For this version, you cross grab your opponent’s sleeve and and take a same side collar grip with your other hand.
Next, take your knee shield and pummel it across your opponent’s body. You’re going to turn all the way to your knees and keep your sleeve grip.
The opponent will come up thinking that they can control your body and grab a body lock. When they do this, you’re going to trap their ankle with your foot and hold their arm to your body tight.
From there, you’re going to go into the inverted tornado sweep. Keep your grips and roll over your inside shoulder to take your opponent over.
Important Tips and Details For Using Tornado Guard
This is a powerful guard, but if you leave out any details, the guard won’t work. Here are some important tips to remember when using the tornado guard.
- Start in Knee Shield: Tornado guard always starts from a knee shield/Z guard style half guard. This is because you need to create space in order to create the space to twist and invert.
- Pistol Grip Leg: When holding Z guard, remember that you need to take a pistol grip on the leg you’re holding half guard on.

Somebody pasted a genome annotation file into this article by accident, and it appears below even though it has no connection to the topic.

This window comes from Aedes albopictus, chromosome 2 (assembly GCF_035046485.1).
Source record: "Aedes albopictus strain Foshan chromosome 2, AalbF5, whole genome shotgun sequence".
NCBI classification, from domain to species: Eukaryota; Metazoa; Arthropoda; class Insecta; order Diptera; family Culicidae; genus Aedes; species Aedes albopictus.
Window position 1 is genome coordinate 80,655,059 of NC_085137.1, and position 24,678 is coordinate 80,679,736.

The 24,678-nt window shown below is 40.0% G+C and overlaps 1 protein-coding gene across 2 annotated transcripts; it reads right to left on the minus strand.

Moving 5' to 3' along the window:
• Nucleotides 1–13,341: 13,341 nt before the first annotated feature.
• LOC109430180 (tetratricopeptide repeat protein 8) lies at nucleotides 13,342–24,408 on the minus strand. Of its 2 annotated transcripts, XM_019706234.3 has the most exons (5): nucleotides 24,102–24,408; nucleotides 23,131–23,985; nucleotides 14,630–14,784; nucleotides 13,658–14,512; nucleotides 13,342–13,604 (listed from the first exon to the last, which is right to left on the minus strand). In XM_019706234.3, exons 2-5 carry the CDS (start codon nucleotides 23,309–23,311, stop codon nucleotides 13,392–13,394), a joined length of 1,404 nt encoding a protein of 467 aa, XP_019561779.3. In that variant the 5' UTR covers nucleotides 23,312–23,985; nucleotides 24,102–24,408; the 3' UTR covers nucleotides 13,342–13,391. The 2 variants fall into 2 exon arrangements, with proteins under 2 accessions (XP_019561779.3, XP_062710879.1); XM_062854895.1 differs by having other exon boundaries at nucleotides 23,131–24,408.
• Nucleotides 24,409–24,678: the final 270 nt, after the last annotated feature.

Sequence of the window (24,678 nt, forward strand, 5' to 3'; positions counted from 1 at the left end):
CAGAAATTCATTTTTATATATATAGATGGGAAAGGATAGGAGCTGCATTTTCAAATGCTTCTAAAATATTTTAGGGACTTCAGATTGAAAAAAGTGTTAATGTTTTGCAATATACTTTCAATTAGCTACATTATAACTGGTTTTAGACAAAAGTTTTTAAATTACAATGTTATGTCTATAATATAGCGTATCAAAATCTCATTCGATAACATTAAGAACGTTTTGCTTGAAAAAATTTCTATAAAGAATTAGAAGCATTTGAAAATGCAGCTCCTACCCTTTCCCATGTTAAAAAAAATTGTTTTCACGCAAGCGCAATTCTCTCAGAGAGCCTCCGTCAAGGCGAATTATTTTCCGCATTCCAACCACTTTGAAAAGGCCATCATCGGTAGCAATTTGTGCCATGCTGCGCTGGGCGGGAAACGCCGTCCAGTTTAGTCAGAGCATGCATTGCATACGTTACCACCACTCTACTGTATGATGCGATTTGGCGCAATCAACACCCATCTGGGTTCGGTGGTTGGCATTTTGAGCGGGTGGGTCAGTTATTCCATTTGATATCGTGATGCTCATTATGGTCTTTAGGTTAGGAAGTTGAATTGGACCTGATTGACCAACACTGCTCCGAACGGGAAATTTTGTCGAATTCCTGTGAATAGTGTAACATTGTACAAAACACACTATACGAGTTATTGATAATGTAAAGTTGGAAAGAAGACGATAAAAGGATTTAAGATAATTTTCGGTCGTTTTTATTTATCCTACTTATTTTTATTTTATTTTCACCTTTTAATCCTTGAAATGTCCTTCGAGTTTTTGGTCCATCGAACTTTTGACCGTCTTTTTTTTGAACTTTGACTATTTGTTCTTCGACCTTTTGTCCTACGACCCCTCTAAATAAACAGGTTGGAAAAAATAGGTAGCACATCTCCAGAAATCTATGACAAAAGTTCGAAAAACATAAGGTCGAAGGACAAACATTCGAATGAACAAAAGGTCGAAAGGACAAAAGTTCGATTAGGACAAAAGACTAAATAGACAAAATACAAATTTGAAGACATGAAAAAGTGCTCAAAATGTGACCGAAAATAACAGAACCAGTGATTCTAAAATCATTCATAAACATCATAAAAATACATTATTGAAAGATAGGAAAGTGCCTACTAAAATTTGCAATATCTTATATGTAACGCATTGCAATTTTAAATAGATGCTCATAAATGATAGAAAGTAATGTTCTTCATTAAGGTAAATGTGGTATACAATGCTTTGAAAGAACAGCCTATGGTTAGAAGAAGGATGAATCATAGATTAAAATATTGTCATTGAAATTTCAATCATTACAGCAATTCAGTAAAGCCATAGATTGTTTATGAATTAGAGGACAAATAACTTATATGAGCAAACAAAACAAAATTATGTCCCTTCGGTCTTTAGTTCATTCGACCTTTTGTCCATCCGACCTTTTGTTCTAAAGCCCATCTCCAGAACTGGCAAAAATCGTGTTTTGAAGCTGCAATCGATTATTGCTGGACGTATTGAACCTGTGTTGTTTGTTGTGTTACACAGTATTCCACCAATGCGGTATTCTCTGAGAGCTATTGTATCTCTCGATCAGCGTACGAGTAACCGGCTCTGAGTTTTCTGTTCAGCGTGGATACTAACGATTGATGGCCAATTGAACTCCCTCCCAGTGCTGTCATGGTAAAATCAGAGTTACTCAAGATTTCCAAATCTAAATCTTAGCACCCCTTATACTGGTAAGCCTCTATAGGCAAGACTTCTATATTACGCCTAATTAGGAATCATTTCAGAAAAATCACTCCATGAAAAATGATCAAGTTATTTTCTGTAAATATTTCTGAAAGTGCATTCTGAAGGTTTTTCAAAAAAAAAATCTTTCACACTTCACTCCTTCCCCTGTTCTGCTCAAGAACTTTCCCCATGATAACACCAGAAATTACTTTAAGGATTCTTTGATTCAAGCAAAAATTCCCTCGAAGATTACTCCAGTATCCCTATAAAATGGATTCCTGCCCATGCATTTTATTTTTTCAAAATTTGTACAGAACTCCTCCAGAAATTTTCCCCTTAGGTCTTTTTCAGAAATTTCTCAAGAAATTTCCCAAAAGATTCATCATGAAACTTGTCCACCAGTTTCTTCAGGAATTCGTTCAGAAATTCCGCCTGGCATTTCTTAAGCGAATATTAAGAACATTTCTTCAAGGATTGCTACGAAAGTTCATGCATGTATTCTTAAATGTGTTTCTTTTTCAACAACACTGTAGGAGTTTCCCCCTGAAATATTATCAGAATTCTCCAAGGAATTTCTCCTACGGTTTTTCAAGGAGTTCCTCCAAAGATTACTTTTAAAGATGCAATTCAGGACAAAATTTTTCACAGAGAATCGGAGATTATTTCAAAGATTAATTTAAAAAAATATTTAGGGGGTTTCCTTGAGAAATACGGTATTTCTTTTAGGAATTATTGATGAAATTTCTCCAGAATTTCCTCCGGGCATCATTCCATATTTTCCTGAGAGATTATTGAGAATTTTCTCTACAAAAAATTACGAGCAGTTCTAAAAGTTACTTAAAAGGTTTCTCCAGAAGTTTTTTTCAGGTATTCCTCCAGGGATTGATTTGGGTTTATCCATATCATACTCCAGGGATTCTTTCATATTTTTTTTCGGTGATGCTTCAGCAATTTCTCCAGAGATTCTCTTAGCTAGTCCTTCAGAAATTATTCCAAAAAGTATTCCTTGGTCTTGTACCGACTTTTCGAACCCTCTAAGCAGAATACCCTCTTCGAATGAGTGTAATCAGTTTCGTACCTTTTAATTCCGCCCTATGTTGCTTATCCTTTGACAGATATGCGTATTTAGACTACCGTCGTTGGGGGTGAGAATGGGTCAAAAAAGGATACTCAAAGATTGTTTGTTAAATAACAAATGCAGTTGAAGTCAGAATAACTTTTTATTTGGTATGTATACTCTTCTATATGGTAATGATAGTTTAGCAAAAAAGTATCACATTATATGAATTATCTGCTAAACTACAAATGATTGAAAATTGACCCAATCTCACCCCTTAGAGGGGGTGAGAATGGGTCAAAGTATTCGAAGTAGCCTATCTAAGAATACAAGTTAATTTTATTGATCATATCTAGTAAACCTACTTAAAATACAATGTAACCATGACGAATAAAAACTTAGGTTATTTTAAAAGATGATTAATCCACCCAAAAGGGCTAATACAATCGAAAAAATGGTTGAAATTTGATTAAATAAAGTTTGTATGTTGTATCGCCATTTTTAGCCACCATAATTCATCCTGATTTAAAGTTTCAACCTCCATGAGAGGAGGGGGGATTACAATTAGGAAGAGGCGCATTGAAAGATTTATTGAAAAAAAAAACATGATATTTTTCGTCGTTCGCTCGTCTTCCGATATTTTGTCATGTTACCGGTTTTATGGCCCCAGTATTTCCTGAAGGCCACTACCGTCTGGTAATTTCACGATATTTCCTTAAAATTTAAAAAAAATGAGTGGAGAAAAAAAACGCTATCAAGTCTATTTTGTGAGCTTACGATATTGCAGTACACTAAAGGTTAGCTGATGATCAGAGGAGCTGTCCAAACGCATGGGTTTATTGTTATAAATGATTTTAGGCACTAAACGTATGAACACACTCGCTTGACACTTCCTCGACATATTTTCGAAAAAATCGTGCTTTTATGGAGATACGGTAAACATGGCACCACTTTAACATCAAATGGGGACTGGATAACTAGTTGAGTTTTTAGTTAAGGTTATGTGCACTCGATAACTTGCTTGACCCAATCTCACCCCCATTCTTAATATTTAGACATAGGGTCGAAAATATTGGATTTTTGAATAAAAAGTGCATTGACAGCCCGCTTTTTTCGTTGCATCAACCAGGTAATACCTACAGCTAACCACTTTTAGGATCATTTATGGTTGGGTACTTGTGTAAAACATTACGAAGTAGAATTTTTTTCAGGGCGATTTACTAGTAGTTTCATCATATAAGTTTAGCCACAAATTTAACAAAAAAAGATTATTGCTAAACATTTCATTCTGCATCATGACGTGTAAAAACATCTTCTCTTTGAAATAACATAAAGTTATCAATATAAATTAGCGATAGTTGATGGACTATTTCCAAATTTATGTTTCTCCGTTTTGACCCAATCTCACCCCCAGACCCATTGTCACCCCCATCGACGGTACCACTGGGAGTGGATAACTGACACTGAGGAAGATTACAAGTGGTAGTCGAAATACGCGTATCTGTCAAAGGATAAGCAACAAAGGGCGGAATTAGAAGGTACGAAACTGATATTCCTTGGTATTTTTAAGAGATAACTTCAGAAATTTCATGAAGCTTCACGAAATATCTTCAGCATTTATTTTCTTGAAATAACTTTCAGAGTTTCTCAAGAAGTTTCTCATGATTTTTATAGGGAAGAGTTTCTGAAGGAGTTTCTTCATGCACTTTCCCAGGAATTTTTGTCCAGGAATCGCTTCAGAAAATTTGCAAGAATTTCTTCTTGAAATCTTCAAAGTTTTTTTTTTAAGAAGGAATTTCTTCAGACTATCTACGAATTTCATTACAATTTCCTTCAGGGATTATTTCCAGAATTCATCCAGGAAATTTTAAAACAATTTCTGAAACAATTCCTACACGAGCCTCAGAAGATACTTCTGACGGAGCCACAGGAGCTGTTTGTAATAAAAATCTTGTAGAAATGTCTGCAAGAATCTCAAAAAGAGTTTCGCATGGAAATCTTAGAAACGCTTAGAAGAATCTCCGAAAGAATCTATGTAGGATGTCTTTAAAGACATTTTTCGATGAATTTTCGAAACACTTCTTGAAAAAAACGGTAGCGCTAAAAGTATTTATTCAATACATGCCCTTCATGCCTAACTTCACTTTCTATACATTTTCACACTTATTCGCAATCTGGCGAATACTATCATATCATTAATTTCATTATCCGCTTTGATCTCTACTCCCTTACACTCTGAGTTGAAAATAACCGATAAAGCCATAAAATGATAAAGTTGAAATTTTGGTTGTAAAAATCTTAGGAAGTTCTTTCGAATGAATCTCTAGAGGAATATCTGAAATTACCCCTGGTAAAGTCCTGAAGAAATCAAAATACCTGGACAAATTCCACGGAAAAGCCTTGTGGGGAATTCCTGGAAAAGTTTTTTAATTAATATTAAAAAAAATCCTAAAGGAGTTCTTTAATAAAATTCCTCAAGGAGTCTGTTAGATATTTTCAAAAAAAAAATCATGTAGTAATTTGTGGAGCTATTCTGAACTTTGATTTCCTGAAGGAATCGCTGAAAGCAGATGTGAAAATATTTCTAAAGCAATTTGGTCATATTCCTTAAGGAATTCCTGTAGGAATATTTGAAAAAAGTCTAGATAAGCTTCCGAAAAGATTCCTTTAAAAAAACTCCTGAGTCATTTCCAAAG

- Leg Over Arm: Remember to lift your leg over your opponent’s arm after you push them back. This allows you to spin, invert, and create force for your sweeps.
- Pull Opponent Forward: Don’t forget to use your lapel grip to pull your opponent forward. This will pull them off base and allow you to get them up for the sweep.
- Hold the Tricep: After you pull your opponent forward, remember to hold their triceps. This will prevent them from basing out to defend the sweep.
- Kick Leg: Once you’re under your opponent, kick your leg like a pendulum to create more force to take them over.